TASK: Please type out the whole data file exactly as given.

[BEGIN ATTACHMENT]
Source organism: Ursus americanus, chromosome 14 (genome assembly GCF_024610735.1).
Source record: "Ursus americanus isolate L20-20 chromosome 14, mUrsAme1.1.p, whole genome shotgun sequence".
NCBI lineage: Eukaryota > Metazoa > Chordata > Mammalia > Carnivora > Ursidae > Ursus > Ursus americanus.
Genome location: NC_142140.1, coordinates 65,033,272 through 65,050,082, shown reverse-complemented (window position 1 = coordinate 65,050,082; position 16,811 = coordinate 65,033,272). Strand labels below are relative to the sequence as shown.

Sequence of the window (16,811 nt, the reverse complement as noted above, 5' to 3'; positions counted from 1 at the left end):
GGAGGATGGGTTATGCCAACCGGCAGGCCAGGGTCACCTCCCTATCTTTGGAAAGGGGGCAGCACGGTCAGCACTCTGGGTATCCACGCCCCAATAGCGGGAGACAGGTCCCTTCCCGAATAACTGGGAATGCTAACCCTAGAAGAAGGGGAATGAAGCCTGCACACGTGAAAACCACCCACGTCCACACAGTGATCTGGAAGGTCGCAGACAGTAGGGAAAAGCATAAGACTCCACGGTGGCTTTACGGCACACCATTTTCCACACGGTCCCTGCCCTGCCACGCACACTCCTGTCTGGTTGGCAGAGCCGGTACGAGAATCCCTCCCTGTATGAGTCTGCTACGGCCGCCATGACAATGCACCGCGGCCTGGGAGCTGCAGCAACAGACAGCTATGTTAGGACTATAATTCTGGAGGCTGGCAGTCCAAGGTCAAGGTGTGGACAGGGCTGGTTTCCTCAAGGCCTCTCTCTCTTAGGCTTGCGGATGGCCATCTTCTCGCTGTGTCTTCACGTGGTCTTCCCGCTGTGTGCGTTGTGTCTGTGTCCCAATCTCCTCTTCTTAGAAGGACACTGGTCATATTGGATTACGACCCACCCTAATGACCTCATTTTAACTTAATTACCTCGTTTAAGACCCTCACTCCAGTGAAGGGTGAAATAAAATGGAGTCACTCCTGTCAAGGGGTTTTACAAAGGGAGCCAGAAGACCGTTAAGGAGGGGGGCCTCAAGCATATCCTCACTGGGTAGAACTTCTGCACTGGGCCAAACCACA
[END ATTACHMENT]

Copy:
Source organism: Ursus americanus, chromosome 14 (genome assembly GCF_024610735.1).
Source record: "Ursus americanus isolate L20-20 chromosome 14, mUrsAme1.1.p, whole genome shotgun sequence".
NCBI lineage: Eukaryota > Metazoa > Chordata > Mammalia > Carnivora > Ursidae > Ursus > Ursus americanus.
Genome location: NC_142140.1, coordinates 65,033,272 through 65,050,082, shown reverse-complemented (window position 1 = coordinate 65,050,082; position 16,811 = coordinate 65,033,272). Strand labels below are relative to the sequence as shown.

Sequence of the window (16,811 nt, the reverse complement as noted above, 5' to 3'; positions counted from 1 at the left end):
GGAGGATGGGTTATGCCAACCGGCAGGCCAGGGTCACCTCCCTATCTTTGGAAAGGGGGCAGCACGGTCAGCACTCTGGGTATCCACGCCCCAATAGCGGGAGACAGGTCCCTTCCCGAATAACTGGGAATGCTAACCCTAGAAGAAGGGGAATGAAGCCTGCACACGTGAAAACCACCCACGTCCACACAGTGATCTGGAAGGTCGCAGACAGTAGGGAAAAGCATAAGACTCCACGGTGGCTTTACGGCACACCATTTTCCACACGGTCCCTGCCCTGCCACGCACACTCCTGTCTGGTTGGCAGAGCCGGTACGAGAATCCCTCCCTGTATGAGTCTGCTACGGCCGCCATGACAATGCACCGCGGCCTGGGAGCTGCAGCAACAGACAGCTATGTTAGGACTATAATTCTGGAGGCTGGCAGTCCAAGGTCAAGGTGTGGACAGGGCTGGTTTCCTCAAGGCCTCTCTCTCTTAGGCTTGCGGATGGCCATCTTCTCGCTGTGTCTTCACGTGGTCTTCCCGCTGTGTGCGTTGTGTCTGTGTCCCAATCTCCTCTTCTTAGAAGGACACTGGTCATATTGGATTACGACCCACCCTAATGACCTCATTTTAACTTAATTACCTCGTTTAAGACCCTCACTCCAGTGAAGGGTGAAATAAAATGGAGTCACTCCTGTCAAGGGGTTTTACAAAGGGAGCCAGAAGACCGTTAAGGAGGGGGGCCTCAAGCATATCCTCACTGGGTAGAACTTCTGCACTGGGCCAAACCACA